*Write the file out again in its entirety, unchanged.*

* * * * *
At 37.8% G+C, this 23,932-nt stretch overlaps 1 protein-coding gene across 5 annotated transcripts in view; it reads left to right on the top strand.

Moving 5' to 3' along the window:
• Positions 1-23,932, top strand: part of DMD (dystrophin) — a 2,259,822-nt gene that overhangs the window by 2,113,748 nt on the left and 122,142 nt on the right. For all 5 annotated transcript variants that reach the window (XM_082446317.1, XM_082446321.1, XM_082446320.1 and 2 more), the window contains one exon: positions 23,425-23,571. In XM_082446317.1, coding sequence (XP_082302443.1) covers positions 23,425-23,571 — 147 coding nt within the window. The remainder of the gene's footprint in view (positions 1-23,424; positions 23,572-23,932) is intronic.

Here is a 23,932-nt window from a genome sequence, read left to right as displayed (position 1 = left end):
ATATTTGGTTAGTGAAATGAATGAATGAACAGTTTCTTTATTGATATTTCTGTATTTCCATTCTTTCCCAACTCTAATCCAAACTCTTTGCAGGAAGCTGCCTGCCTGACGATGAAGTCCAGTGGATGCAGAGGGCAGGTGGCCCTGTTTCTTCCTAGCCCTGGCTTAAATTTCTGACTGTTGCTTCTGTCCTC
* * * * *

At 37.8% G+C, this 23,932-nt stretch overlaps 1 protein-coding gene across 5 annotated transcripts in view; it reads left to right on the top strand.

Moving 5' to 3' along the window:
• Positions 1-23,932, top strand: part of DMD (dystrophin) — a 2,259,822-nt gene that overhangs the window by 2,113,748 nt on the left and 122,142 nt on the right. For all 5 annotated transcript variants that reach the window (XM_082446317.1, XM_082446321.1, XM_082446320.1 and 2 more), the window contains one exon: positions 23,425-23,571. In XM_082446317.1, coding sequence (XP_082302443.1) covers positions 23,425-23,571 — 147 coding nt within the window. The remainder of the gene's footprint in view (positions 1-23,424; positions 23,572-23,932) is intronic.

Here is a 23,932-nt window from a genome sequence, read left to right as displayed (position 1 = left end):
ATATTTGGTTAGTGAAATGAATGAATGAACAGTTTCTTTATTGATATTTCTGTATTTCCATTCTTTCCCAACTCTAATCCAAACTCTTTGCAGGAAGCTGCCTGCCTGACGATGAAGTCCAGTGGATGCAGAGGGCAGGTGGCCCTGTTTCTTCCTAGCCCTGGCTTAAATTTCTGACTGTTGCTTCTGTCCTC